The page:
The other day I was at the beach and I was sitting with this guy and this new couple and we laughed about something and this new couple walked off smiling at each other and I was smiling at them because even though this guy is best friends with the 47 year old man who Brock Turnered me and even though he blamed me for it, I actually like quite a lot about him and believe he deserves this beautiful new girl he is finally with. I was legitimately just thinking “Wow, sure is great to be me when I see this guy like this and it makes me feel affirmative and happy and whole and I want to know this girl more because I can tell she is actually cool” when this other chick who I know doesn’t have much respect for me sort of slowly dances by and says to us, “Isn’t it nice to see people so happy? You know,” and she looks at us, “some people don’t like to see other people happy. Isn’t that weird?”
And my new friend looked at her quizzically and said, “Like what do you mean? Oh, yeah like jealous people!” And I wondered if she was trying to send me a shaming message because she deduced that since I felt so strongly that my perp should be held socially accountable for his actions against me and should be guided to stay-the-hell-away-from me, I couldn’t possibly want him or his friend to be happy. I could have easily been selfishly paranoid though because trauma, even small kine like major betrayal, has the effect of making you more self-centered, no matter what, at least temporarily. That is just the physiology of it.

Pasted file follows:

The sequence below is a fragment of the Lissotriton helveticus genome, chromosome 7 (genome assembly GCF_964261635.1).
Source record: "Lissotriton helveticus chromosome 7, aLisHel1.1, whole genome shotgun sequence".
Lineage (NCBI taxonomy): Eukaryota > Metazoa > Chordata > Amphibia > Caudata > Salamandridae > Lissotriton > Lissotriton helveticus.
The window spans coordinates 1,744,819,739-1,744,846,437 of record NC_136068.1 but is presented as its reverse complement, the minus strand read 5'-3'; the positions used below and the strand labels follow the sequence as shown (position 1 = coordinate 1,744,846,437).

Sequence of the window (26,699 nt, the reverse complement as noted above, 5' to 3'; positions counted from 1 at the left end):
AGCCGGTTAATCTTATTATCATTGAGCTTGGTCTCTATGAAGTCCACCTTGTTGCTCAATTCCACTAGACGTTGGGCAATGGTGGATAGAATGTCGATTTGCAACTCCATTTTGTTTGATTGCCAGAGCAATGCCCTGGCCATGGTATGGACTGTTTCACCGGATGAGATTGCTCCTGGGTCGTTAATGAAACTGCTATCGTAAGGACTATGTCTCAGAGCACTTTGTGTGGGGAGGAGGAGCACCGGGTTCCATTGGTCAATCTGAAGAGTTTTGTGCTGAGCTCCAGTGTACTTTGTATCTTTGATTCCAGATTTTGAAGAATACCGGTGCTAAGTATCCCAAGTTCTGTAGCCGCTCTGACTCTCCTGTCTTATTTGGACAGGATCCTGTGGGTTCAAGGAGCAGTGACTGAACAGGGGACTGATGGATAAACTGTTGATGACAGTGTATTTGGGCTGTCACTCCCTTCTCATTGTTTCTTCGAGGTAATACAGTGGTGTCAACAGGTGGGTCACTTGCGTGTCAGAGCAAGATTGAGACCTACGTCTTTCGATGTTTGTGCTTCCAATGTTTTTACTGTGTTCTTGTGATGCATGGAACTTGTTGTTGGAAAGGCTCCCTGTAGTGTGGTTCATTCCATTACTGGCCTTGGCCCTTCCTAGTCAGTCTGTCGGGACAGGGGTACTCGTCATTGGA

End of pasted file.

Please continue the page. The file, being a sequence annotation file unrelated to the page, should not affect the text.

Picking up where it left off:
No bad days!
People like me don’t have that luxury, but you know what? I’ve never wanted living only with what we usually call positive feelings to be my end all goal in life. I’ve always felt that that positive insistence is just also sort of a lie. And kinda a mean lie at times. As my favorite comedian said, “Oh, that’s so nice of you, you go up to people in wheelchairs dancing? ‘Look what I can do!'”
Bliss is my inherent baseline but that doesn’t mean I shove the clouds away when they start rolling in.
The other day, or yesterday actually, I was packing up the van with a mother I deeply admire and I said “It’s a perfect day for the beach,” without really thinking about it because I was happy it was chilly and a little windy and threatening rain. Her face did a funny flash and then she smiled because she knew what I meant.
My body is like the Hawaiian Islands. Even when the clouds roll in, I am so grateful to call my body and my heart my home.
I don’t ever want to insist that I have nothing but good days left in my life because really, that’s pretty damn selfish of me when the world is burning.
And sometimes, I may look recklessly emotional, but I am on to something powerful and moving.
Have you ever seen Kill Bill Vol. 2? The end is my favorite. My mom looks just like Beatrix Kiddo when she sobs. She got her little girl back but she had to murder her man and she’s sobbing tears of everything.
I had a night recently where I did just that. All night. And I wrote a little bit. And I kept just saying “Thank you, thank you, thank you,” because my heart feels so full and good and hopeful and even though I clean up everyone’s poop for a living, even though the guy I have a crush on doesn’t even look at my snap stories, and even though my car drives like a bumper car, I feel so rich and full and moved by everyone in my life and finally at home again in my heart and body.
That is called life satisfaction at thirty.